“We are trialling contract maintenance out as an insurance policy. You are getting your four to five years during which you have only got to pay for kangaroo hits and damage, anything else is just automatically included. “We also looked at an extended warranty on a Cummins engine, and are going ahead with it. We can take the engine out to 1 million km and I don’t have to think about it.
“We’ve had issues where we have had mechanical problems where you start getting into the argument as whether it is in warranty or not. Can we get goodwill, or can’t we get it. Well, there’s no goodwill involved now, it’s just fix it because it broke. It don’t go, make it go!”
The trucks not involved in contract maintenance are pulled into the workshop every 15,000 km for a service in the fleet, for oil changes and small maintenance issues. All major work, such as engine and gearbox rebuilds, is farmed out to the manufacturers.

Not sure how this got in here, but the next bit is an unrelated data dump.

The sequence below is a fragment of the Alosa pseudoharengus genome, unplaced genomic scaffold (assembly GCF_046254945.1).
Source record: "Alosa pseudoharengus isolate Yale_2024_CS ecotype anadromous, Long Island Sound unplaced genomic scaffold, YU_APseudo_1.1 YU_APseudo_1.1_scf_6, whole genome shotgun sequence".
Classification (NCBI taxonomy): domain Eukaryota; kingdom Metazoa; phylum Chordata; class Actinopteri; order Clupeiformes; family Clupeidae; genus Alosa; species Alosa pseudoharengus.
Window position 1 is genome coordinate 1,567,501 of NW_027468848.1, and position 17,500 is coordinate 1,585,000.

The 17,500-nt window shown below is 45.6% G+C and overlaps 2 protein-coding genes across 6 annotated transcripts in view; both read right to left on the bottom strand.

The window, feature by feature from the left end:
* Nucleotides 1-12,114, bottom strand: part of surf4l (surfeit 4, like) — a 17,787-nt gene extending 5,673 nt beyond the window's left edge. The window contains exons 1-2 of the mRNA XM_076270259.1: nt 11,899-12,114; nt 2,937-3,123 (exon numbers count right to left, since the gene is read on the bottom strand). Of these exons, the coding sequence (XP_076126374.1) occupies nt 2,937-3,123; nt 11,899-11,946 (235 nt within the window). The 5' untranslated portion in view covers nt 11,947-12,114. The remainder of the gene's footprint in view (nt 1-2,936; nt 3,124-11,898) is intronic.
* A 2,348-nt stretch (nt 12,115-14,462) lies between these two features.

“Costing wise, it’s not detrimental,” says Micael. “Looking at the figures, it doesn’t cost us any more to be under contract maintenance. At the end of the day, I reckon it is going to save us money. Breakdowns, after hours call outs and bits and pieces which don’t involve a truck coming into a workshop aren’t allocated to the cost of a particular vehicle. Those costs were allocated to repairs and maintenance, they will be a saving.
“We are trialling it on these four to see how it goes. We won’t know for sure because they have all gone onto contract maintenance at the same time. “Even if we have all of our trucks on contract maintenance, we will still need the same team. We have all of our trailers to work on and we are still bringing the trucks in at 15,000 km.”
There is enough work in the workshop to justify employing 1.5 people. One full timer is augmented by a part timer during the busy end-of-week period. The two can keep an educated eye on the fleet and flag any potential issues on each truck.
“A driver doesn’t know mechanics, he doesn’t know what is going to fall off next week,” says Michael. “So we are a bit proactive there, we are looking at them regularly. The Volvo trucks are out to a 60,000 km oil change, the Scanias are…